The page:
Java Generics Tutorial

Jakob Jenkov
Last update: 2022-05-17

The Java Generics features were added to the Java language from Java 5. Generics add a way to specify concrete types to general purpose classes and methods that operated on Object before. It sounds a bit abstract, so we will look at some examples using collections right away.

Note: Java generics can be used with other classes than the collection classes, but it is easiest to show the basics of Java generics using collections.

Java Generics Tutorials

To understand how Java Generics work all around, you will need to study the following topics:

Each of those topics are covered in their own tutorials. The rest of this page will introduce Java Generics to you, so it can be useful to read the rest of this introduction before you continue to any of the above links.

Java Generics Example

The List interface represents a list of Object instances. This means that we could put any object into a List. Here is an example:

List list = new ArrayList();

list.add(new Integer(2));
list.add("a String");

Because any object could be added, you would also have to cast any objects obtained from these objects. For instance:

Integer integer = (Integer) list.get(0);

String string   = (String) list.get(1);

Very often you only use a single type with a collection. For instance, you only keep String's or something else in the collection, and not mixed types like I did in the example above.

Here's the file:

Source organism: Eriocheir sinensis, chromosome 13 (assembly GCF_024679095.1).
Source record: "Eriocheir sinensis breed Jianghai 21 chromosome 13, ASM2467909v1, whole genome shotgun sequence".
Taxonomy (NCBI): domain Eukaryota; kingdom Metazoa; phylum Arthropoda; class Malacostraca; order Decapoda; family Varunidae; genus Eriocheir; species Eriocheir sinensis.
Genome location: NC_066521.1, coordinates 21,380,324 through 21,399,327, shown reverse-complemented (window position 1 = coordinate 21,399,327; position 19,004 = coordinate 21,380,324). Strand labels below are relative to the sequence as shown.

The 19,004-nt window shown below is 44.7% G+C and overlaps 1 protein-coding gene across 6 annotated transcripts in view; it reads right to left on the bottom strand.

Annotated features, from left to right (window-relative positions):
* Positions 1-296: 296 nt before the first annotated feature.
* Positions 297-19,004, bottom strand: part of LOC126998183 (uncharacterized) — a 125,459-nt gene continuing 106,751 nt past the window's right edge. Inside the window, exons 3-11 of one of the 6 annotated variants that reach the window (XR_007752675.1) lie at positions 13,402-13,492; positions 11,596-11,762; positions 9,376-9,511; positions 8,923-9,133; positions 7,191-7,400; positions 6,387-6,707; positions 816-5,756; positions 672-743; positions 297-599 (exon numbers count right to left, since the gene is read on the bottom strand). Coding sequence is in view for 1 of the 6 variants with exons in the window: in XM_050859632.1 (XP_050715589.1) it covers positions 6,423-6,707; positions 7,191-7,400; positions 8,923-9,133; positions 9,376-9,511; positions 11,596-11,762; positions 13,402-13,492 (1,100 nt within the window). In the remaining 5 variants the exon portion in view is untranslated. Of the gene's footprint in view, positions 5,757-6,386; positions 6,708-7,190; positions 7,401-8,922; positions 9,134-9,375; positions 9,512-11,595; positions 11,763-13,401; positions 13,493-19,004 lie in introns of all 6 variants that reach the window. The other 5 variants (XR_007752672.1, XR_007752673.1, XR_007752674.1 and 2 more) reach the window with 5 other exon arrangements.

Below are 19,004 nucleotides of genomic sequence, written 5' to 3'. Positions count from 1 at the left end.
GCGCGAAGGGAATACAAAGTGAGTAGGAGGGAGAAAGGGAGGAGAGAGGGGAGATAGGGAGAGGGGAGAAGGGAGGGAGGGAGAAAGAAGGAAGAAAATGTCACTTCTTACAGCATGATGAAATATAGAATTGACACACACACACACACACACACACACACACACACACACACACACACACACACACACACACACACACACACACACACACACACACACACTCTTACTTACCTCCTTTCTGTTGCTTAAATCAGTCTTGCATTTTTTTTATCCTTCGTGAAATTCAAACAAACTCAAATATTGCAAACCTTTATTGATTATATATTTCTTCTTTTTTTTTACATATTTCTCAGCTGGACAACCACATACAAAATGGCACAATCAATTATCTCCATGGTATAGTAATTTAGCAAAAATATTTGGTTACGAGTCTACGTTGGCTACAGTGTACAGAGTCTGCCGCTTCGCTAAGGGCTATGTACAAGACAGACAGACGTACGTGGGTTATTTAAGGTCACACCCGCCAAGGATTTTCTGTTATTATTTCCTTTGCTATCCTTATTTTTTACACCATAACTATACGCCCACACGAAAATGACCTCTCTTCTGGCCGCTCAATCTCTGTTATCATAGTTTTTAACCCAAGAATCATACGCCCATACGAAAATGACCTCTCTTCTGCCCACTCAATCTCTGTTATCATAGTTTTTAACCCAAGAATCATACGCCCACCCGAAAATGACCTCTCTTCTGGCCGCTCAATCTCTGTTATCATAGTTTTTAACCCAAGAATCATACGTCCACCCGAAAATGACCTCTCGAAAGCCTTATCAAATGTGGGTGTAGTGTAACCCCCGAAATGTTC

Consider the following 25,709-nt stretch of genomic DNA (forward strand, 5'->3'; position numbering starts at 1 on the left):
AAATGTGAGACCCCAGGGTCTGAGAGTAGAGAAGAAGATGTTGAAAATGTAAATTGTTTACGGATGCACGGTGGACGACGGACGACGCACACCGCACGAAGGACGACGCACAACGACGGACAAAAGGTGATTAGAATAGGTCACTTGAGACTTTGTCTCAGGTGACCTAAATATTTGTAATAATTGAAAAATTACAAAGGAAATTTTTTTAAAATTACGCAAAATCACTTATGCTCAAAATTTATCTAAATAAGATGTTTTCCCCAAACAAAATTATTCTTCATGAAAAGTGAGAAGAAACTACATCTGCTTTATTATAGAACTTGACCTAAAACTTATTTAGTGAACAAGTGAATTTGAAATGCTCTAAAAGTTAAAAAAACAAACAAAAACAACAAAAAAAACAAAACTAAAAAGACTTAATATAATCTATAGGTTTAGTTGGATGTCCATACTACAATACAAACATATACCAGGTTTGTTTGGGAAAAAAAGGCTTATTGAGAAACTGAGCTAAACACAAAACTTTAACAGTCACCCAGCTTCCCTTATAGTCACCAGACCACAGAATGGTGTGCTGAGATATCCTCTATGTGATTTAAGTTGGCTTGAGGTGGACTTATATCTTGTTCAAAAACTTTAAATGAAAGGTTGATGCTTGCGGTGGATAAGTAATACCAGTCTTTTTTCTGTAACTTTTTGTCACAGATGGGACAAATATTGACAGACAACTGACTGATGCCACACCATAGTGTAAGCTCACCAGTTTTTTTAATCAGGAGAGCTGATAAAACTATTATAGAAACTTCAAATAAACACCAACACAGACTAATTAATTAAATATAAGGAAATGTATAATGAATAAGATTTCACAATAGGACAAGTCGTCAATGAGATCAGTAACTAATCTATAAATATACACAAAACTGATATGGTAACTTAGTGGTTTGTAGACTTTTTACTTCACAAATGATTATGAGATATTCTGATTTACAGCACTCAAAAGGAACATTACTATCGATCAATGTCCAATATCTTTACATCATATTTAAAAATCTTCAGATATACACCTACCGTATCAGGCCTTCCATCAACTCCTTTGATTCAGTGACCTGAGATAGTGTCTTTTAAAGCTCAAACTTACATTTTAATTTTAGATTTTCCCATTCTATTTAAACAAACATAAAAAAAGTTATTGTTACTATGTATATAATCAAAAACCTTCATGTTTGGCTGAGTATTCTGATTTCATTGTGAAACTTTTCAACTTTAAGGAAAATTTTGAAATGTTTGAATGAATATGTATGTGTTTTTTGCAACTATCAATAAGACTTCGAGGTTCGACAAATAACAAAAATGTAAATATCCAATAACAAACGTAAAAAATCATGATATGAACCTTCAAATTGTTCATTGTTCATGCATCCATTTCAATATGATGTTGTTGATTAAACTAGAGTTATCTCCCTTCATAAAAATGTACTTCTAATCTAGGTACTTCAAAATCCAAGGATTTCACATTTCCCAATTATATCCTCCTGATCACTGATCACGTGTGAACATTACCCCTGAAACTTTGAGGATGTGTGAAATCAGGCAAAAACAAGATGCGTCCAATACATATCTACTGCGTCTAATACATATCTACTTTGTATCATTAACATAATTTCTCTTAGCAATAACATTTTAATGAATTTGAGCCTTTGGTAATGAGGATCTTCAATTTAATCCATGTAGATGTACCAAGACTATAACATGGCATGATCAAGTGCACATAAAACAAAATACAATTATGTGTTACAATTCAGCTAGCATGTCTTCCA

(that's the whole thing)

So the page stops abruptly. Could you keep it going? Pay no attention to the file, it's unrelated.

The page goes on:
With the Java Generics features you can set the type of the collection to limit what kind of objects can be inserted into the collection. Additionally, you don't have to cast the values you obtain from the collection. Here is an example using Java's Generic's features:

List<String> strings = new ArrayList<String>();

strings.add("a String");

String aString = strings.get(0);

Nice, right?

Java 7 Type Inference

The Java generics features were updated in Java 7. From Java 7 the Java compiler can infer the type of the collection instantiated from the variable the collection is assigned to. Here is a Java 7 generics example:

List<String> strings = new ArrayList<>();

Notice how the generic type of the ArrayList has been left out. Instead is only the <> written. This is also sometimes referred to as the diamond operator. When you just write a diamond operator as generic type, the Java compiler will assume that the class instantiated is to have the same type as the variable it is assigned to. In the example above, that means String because the List variable has String set as its type.

Java Generics for Loop

Java 5 also got a new for-loop (also referred to as "for-each") which works well with generified collections. Here is an example:

List<String> strings = new ArrayList<String>();

//... add String instances to the strings list...

for(String aString : strings){

This for-each loop iterates through all String instances kept in the strings list. For each iteration, the next String instance is assigned to the aString variable. This for-loop is shorter than original while-loop where you would iterate the collections Iterator and call to obtain the next instance.

The generic for loop (AKA "for each loop") is described in more detail in the tutorial about the Java generic for loop .

Java Generics for Other Types than Collections

It is of course possible to use Generics for other classes than the Java collections. You can generify your own classes too. Using Java generics in your own classes is described in more detail in the tutorials about generic classes, generic methods and using class objects as type literals.

Jakob Jenkov

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